# A bridge between two worlds: the Frobenius map

There is a reason I’ve been building up the theory of symmetric functions in the last few posts, one gemstone at a time: all this theory is needed for the proof of the beautiful Murnaghan-Nakayama rule for computing the characters of the symmetric group.

What do symmetric functions have to do with representation theory? The answer lies in the Frobenius map, the keystone that completes the bridge between these two worlds.

The Frobenius map essentially takes a character of a representation of the symmetric group and assigns it a symmetric function. To define it, recall that characters are constant across conjugacy classes, and in $S_n$, the conjugacy classes correspond to the partitions of $n$ by associating a permutation $\pi$ with its cycle type $c(\pi)$. For instance, the permutations $\pi=(12)(345)$ and $\sigma=(35)(142)$ both have cycle type $\lambda=(3,2)$. So, any character $\chi$ satisfies $\chi(\pi)=\chi(\sigma)$.

We can now define the Frobenius map $F$. For any character $\chi$ of a representation of $S_n$, define $F\left(\chi\right)=\frac{1}{n!}\sum_{\pi\in S_n}\chi(\pi)p_{c(\pi)}$ where $p_\lambda=p_{\lambda_1}p_{\lambda_2}\cdots p_{\lambda_k}$ is the $\lambda$th power sum symmetric function. (Recall that $p_{\lambda_i}=x_1^{\lambda_i}+x_2^{\lambda_i}+\cdots+x_k^{\lambda_i}$.)

Then, combining the permutations with the same cycle type in the sum, we can rewrite the definition as a sum over partitions of size n: $F\left(\chi\right)=\sum_{|\lambda|=n}\frac{1}{z_\lambda}\chi(\lambda)p_{\lambda}$ for some constants $z_\lambda$. (It’s a fun little combinatorial problem to show that if $\lambda$ has $m_1$ 1’s, $m_2$ 2’s, and so on, then $z_\lambda=1^{m_1}m_1!2^{m_2}m_2!\cdots.$)

As an example, let’s take a look at the character table of $S_3$: $\begin{array}{c|ccc} & [(1)(2)(3)] & [(12)(3)] & [(123)] \\\hline \chi^{(3)} & 1 & 1 & 1 \\ \chi^{(1,1,1)} & 1 & -1 & 1 \\ \chi^{(2,1)} & 2 & 0 & -1 \end{array}$ Consider the third row, $\chi^{(2,1)}$, and let us work over three variables $x,y,z$. Then the Frobenius map sends $\chi^{(2,1)}$ to $F\chi^{(2,1)}=\frac{1}{6}(2p_{(1,1,1)}-2p_3)$ by our definition above. This simplifies to: $\frac{1}{3}((x+y+z)^3-(x^3+y^3+z^3))=x^2y+y^2x+x^2z+z^2x+y^2z+z^2y+2xyz$ which can be written as $m_{2,1}+2m_{1,1,1}$. Notice that, by the combinatorial definition of the Schur functions, this is precisely the Schur function $s_{2,1}$! In fact:

The Frobenius map sends the irreducible character $\chi^\lambda$ to the Schur function $s_\lambda$ for all $\lambda$.

And therein lies the bridge.

Why is this the case? Read on to find out…

The answer is rather involved, but here’s the general idea: we can define an inner product on the space of symmetric functions $\Lambda^n$ in such a way that the Schur functions form an orthonormal basis: $\langle s_{\lambda},s_{\mu}\rangle=\begin{cases} 1 & \text{if }\lambda=\mu \\ 0 &\text{otherwise}\end{cases}$ This is known as the Hall inner product, and is well-defined for all symmetric functions since the Schur functions form a basis.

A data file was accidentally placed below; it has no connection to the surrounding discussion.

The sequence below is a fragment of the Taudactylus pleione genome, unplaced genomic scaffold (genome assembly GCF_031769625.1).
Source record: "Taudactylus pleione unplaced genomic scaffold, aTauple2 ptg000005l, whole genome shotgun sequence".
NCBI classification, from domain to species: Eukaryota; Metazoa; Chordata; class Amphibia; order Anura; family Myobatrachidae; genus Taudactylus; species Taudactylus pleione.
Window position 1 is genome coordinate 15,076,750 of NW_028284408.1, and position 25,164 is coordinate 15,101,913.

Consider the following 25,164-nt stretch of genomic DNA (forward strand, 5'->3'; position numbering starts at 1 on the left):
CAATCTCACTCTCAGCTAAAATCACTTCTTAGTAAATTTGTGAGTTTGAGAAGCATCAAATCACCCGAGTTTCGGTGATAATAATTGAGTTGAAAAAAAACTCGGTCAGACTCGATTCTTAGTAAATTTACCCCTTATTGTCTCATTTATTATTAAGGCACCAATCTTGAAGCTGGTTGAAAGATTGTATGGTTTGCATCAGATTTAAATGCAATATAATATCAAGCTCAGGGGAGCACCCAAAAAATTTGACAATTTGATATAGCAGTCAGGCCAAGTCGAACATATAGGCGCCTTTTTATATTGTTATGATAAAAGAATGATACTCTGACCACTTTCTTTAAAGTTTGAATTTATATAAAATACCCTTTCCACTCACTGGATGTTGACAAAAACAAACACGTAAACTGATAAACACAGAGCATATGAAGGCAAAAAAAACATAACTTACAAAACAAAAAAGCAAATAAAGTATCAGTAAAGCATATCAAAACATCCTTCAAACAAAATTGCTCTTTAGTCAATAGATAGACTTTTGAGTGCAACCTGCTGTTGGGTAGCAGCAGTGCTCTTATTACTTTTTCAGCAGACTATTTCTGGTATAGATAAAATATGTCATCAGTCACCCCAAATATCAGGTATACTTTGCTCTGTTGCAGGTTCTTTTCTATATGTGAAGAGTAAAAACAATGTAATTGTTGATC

Furthermore, the Schur functions are also known to be a basis for the $\mathbb{Z}$-module consisting only of the symmetric functions having integer coefficients. And they are the unique such orthonormal basis up to sign and order, since any transition matrix to another basis must be integral and orthogonal with respect to the Hall inner product. But any integral orthogonal matrix must be a signed permutation matrix (this is another cute problem!)

It can be shown in a similar fashion that the irreducible characters of $S_n$ also are the unique (up to sign and order) integral basis of the space of virtual characters, that is, the integer linear combinations of characters.

Finally, the Frobenius map is known to be an isometry, in which the standard inner product on characters given by $\langle \chi,\psi\rangle=\frac{1}{n!}\sum_{\pi\in S_n} \chi(\pi)\psi(\pi)$ is used to define the norm on virtual characters. This implies that the two orthonormal bases - the irreducible characters and the Schur functions - must be sent to each other by the Frobenius map.

Let’s look at what this implies. By the original definition of the Frobenius map, we have $F(\chi^{\lambda})=s_\lambda=\sum_{\mu}\frac{1}{z_\lambda}\chi^{\lambda}(\mu)p_\mu.$ So, to find a combinatorial rule for the entries $\chi^{\lambda}(\mu)$ of the character table, one only needs to find a combinatorial rule for expressing the Schur basis in terms of the power sum basis! And the Murnaghan-Nakayama rule comes about as a result.

This was just a general sketch of the proof; for full details see Enumerative Combinatorics, Vol. 2 by Richard Stanley, or The Symmetric Group, by Bruce Sagan. In any case, the use of the Frobenius map is the key step, turning an otherwise difficult problem in representation theory into a purely combinatorial problem about symmetric functions.